— Michael Jackson, Professor, Harvard Divinity School
“Magnificent. A masterly film, an exposition of the possibility of desperate yet energizing internal contradictions in a person and in culture, and above all deeply moving experience.”
— Gerald Holton, Professor History of Science, Harvard
“Brilliant—acutely intelligent, hauntingly and harrowingly moving, and so beautifully “collected” in its vision of that extraordinarily luminous, oracular conduit.”
— George Kalogeris. Poet, Classicist
Svetlana Boym: Exile and Imagination
A one hour documentary about the life and work of Svetlana Boym, literary and cultural critic, and media artist, who, in 1980, age 21, quit the USSR for the US. Within 7 years she was professor of comparative and Slavic literature at Harvard. A writer of ambitious scope, combining personal memoir with philosophical essay and historical analysis, she explored motifs of exile, nostalgia, the diasporic imagination and different forms of freedom. Through videos of her lectures, interviews (with Masha Gessen, Vitaly Komar and others), photographs, and her film, we convey Svetlana Boym’s brilliance, warmth and wit.
Director: Judith Wechsler
Editor: Erika Volchan O'Conor
Distributor: Musum of Modern Art, New York, Circulating Film Library
The Passages of Walter Benjamin
In 1933, Walter Benjamin, one of the most brilliant literary and cultural critics of his time, fled Berlin when the Nazis took over and headed for Paris. There he sat, at the Bibliothèque nationale, working in poverty and relative obscurity on his most important project, “The Arcades Project.”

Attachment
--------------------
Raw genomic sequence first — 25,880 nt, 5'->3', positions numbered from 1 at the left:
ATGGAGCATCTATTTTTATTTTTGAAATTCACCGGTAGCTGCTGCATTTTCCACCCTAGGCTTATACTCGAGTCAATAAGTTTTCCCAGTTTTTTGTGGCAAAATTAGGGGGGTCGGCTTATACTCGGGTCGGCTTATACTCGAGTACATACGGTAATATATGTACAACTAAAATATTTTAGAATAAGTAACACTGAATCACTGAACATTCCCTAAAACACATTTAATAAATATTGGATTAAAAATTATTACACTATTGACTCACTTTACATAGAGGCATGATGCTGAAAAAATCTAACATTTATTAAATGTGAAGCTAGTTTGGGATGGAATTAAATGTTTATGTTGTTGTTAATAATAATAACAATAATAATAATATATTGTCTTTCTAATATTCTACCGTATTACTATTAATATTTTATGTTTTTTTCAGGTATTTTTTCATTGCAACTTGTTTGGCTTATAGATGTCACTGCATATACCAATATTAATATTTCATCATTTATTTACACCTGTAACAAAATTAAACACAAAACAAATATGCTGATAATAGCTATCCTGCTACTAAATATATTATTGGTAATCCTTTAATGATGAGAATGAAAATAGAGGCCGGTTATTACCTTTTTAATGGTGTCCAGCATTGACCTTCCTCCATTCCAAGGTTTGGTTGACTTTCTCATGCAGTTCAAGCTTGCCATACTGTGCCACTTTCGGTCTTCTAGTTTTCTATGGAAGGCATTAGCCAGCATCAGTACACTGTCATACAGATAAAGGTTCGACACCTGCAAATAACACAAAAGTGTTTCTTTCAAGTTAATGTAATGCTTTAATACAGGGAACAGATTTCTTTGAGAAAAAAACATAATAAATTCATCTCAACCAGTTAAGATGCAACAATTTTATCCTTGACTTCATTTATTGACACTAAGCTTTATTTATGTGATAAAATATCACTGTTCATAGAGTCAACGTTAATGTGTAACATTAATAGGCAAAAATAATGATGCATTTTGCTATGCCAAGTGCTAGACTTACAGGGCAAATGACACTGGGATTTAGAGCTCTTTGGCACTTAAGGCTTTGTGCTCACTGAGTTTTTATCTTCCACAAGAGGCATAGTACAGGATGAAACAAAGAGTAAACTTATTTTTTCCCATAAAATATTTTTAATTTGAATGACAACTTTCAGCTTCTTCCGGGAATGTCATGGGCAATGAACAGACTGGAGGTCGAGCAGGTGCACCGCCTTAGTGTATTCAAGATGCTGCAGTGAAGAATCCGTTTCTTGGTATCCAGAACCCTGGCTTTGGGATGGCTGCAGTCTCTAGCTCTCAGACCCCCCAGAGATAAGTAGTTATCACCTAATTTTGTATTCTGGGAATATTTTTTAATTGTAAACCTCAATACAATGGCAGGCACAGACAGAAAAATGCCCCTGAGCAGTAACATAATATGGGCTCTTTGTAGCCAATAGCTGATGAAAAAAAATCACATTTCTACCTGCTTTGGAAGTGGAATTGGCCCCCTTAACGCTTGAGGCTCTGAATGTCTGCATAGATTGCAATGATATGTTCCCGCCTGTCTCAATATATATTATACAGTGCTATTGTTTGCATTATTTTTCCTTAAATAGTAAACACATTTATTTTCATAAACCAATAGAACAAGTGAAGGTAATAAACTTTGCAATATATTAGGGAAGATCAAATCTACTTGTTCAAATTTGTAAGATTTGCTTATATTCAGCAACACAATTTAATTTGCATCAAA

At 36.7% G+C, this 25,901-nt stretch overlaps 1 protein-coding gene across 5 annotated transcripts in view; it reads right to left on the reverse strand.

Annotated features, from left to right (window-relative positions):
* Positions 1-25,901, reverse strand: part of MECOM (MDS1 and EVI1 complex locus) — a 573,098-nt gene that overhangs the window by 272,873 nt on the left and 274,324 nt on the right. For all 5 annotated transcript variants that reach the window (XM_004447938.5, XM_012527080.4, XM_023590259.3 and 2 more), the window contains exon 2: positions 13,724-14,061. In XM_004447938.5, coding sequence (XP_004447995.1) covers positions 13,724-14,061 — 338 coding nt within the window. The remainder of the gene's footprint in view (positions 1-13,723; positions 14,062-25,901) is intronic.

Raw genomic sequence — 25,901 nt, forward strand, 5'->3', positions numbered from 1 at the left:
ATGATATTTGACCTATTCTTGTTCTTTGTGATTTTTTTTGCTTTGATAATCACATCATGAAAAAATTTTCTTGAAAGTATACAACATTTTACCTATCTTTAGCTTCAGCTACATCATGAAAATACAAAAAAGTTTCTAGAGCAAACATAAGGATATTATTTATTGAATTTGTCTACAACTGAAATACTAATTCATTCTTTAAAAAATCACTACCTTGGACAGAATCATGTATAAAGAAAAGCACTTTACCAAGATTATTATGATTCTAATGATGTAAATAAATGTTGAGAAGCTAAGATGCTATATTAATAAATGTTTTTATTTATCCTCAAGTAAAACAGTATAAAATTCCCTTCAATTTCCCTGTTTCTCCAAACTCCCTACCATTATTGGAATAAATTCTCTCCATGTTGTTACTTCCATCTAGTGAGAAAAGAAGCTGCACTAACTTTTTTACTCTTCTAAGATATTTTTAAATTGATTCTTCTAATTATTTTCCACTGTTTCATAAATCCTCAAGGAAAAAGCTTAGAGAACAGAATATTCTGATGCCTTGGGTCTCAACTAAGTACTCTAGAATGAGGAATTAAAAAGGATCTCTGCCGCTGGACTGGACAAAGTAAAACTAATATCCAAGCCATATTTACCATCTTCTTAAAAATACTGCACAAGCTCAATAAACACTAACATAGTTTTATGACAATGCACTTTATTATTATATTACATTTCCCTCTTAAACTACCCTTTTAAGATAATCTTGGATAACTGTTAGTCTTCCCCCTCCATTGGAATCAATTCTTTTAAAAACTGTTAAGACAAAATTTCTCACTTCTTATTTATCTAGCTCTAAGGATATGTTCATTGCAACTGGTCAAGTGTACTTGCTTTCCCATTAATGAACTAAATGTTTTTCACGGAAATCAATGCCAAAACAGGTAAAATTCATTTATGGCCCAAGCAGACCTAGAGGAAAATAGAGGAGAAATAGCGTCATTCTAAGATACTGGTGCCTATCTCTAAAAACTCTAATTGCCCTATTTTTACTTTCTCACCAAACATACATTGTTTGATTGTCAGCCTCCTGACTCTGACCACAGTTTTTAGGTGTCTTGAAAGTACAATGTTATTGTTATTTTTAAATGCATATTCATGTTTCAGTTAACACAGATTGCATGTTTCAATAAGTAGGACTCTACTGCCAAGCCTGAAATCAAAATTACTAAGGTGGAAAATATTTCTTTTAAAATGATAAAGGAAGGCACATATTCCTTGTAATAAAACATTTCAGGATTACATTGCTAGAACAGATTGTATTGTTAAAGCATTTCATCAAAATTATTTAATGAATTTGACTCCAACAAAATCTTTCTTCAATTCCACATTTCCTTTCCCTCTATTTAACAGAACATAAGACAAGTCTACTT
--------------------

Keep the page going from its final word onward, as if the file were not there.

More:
With the backdrop of totalitarianism spreading across the European continent, Benjamin explored the origins of modernity. Praising the poet Charles Baudelaire and employing his emblematic characters especially the flâneur and the rag picker, Benjamin wanted to counter the “false semblance of totality.” This enormous incomplete study is both a collection of sources for a radical history of 19th century Paris and the basis for an allegorical critique of European fascism in the 1930s.
Benjamin had been interned in 1939 as an enemy alien and suffered from a heart condition. Despite his weakened condition, the only way out was to cross clandestinely over the Pyrenees to Spain on what should have been the way to the United States via Portugal. He carried a brief case that contained a manuscript he described as “more important than my life.” Refused at the border, his visa not recognized, and about to be turned over to the Gestapo, Benjamin took the morphine he had been carrying in his pocket, and committed suicide.